The Acid Sulfate Soils Centre (ASSC) undertakes a wide range of pure and applied research projects.

A snapshot of current and recent research projects:

  • The availability of organic matter in acid sulfate soils

    Recently we have shown that the availability of organic matter to microbes is critical in determining whether acid sulfate soils with sulfuric material (pH<4) can recover (i.e. neutralise their pH following acidification). Many sub-soils have low availability of organic matter and this has resulted in lengthy (year-decadal) recovery times from disturbance. We have conducted field and laboratory experiments that has elucidated the crucial role of organic matter in acid sulfate soils.

    For examples of this research see Jayalath et al. (2016), Yuan et al. (2015, 2016), Michael et al. (2015) on the publications page.

  • Impact of drought and climate change on acid sulfate soils

    We have undertaken world leading research on the severe and long lasting effects of drought and climate change on acid sulfate soils.

    Currently we have been undertaking research for Primary Industries and Regions South Australia on how to protect the Lower Murray Reclaimed Irrigation Area in future droughts. See our business and industry webpage for more details.

    We have also just been awarded an ARC Discovery Grant award for a project titled "“Extreme soil acidification and metal release risks from increasing drought due to climate change. See our news and events webpage for more details.

    For examples of this research see Leyden et al. (2016), Yuan et al. (2016), Mosley et al. (2014), Grealish et al. (2014) on the publications page.

  • Geochemical modelling and measurement of acid neutralisation and metal speciation

    The risks to water supplies and aquatic ecosystems arising from acid drainage from acid sulfate soils and mine sites is dependent on the acid neutralisation processes and metal speciation in the receiving waters.We have made substantial advances in the measurement and modelling of acid drainage neutralisation and metal speciation.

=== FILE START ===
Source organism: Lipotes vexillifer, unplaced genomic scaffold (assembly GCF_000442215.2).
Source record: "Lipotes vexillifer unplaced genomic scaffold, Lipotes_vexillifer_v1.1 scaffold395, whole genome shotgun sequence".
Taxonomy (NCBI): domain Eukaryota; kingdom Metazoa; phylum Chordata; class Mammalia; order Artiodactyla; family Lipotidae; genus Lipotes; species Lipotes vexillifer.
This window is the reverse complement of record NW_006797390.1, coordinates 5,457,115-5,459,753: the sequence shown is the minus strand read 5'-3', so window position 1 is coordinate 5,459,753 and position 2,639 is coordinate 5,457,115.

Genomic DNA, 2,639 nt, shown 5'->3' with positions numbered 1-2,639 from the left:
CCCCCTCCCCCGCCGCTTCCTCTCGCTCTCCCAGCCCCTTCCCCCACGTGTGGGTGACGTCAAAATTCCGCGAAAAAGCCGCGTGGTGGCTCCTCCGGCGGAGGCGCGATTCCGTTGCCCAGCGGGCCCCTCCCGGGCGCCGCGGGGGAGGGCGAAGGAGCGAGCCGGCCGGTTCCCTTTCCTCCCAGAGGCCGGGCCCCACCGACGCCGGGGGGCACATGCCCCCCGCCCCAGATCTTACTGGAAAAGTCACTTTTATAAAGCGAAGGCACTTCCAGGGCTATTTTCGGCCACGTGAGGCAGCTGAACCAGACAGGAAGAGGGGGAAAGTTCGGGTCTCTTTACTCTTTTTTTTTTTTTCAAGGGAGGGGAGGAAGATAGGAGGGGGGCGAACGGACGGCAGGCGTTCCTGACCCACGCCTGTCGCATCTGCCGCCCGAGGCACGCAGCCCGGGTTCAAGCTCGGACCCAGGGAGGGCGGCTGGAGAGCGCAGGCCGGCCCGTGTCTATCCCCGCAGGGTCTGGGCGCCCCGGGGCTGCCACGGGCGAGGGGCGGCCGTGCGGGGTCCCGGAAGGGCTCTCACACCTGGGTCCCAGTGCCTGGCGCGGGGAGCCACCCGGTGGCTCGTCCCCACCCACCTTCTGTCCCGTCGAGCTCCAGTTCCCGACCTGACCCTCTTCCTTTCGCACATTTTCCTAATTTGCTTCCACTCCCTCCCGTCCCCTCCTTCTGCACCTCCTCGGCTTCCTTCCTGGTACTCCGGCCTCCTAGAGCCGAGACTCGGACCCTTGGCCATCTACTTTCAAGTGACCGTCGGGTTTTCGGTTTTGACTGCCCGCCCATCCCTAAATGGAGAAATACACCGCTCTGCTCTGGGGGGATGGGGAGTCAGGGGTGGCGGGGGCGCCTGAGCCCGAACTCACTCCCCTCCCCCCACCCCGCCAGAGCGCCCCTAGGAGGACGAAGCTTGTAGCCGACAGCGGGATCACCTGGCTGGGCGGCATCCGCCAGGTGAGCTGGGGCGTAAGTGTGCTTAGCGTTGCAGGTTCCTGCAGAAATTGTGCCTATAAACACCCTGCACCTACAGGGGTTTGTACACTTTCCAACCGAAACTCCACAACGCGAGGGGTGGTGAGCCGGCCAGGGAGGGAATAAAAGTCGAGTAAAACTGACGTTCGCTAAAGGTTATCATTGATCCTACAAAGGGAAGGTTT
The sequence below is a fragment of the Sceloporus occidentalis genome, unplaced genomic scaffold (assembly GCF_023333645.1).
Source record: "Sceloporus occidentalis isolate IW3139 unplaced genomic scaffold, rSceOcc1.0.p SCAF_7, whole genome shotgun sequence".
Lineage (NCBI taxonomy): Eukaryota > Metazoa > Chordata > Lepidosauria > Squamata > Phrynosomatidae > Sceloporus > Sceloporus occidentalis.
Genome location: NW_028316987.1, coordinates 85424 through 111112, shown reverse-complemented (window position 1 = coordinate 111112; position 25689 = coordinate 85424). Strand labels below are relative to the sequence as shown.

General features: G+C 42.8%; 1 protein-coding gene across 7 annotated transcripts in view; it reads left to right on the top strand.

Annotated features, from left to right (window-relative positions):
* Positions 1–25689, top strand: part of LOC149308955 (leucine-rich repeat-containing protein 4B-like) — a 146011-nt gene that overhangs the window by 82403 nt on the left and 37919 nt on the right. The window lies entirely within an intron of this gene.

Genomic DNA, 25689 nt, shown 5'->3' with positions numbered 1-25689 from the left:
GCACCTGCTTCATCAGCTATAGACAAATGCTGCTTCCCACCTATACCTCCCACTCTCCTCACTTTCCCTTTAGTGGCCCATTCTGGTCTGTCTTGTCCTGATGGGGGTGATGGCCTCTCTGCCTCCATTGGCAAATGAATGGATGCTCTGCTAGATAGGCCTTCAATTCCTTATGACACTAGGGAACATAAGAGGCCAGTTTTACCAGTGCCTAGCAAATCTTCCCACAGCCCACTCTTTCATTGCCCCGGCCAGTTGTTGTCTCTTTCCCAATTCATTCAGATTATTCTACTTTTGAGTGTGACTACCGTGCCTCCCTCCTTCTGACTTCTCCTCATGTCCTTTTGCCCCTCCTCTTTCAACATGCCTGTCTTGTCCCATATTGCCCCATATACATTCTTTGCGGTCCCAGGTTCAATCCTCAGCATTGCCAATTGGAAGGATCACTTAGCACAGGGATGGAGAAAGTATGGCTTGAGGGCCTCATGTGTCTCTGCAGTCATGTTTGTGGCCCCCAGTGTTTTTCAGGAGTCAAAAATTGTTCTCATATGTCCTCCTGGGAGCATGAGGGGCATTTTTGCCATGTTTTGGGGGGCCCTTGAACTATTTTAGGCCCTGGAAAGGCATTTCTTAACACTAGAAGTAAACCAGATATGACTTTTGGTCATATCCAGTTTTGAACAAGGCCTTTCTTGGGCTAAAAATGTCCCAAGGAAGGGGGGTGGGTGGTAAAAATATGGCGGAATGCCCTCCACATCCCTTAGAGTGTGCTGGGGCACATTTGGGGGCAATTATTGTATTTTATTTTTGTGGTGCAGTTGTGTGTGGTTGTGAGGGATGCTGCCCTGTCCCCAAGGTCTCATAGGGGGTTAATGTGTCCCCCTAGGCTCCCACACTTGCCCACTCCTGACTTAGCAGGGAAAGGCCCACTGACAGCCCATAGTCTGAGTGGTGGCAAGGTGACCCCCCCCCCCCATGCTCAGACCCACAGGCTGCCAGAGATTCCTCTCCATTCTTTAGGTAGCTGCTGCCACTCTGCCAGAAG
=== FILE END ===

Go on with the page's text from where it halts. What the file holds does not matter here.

For examples of this research see  Mosley et al. (2015,2016), Simpson et al. (2013), Hipsey et al. (2014) on the publications page.

  • Restoration of salt fields with underlying acid sulfate soils

    Currently we have several active and completed research projects at the Dry Creek salt fields north of Adelaide. These projects included characterisation of acid sulfate soils across the site, geochemistry of saline waters and minerals, assessment of gypsum dissolution risks, and a tidal restoration trial.

  • St Kilda mangrove and saltmarsh

    In 2020, the South Australian Government became aware of the death of saltmarsh and mangrove vegetation near St Kilda, adjacent Section 2 of the Dry Creek Salt Fields. The Department for Environment and Water engaged The University of Adelaide Acid Sulfate Soil Centre to undertaken a project to develop conceptual models of the site, impact pathways and timeline, and summarise relevant scientific knowledge of the hydrology and ecology of the site and provide potential future management options for the impacted area.

    Relevant experts and stakeholders were consulted and available scientific data collated and summarised. The two conceptual site models and conditions and events at the site over time are summarised in the following report: St Kilda Mangrove and Saltmarsh Hypersaline Brine Contamination 2020.

    Read the report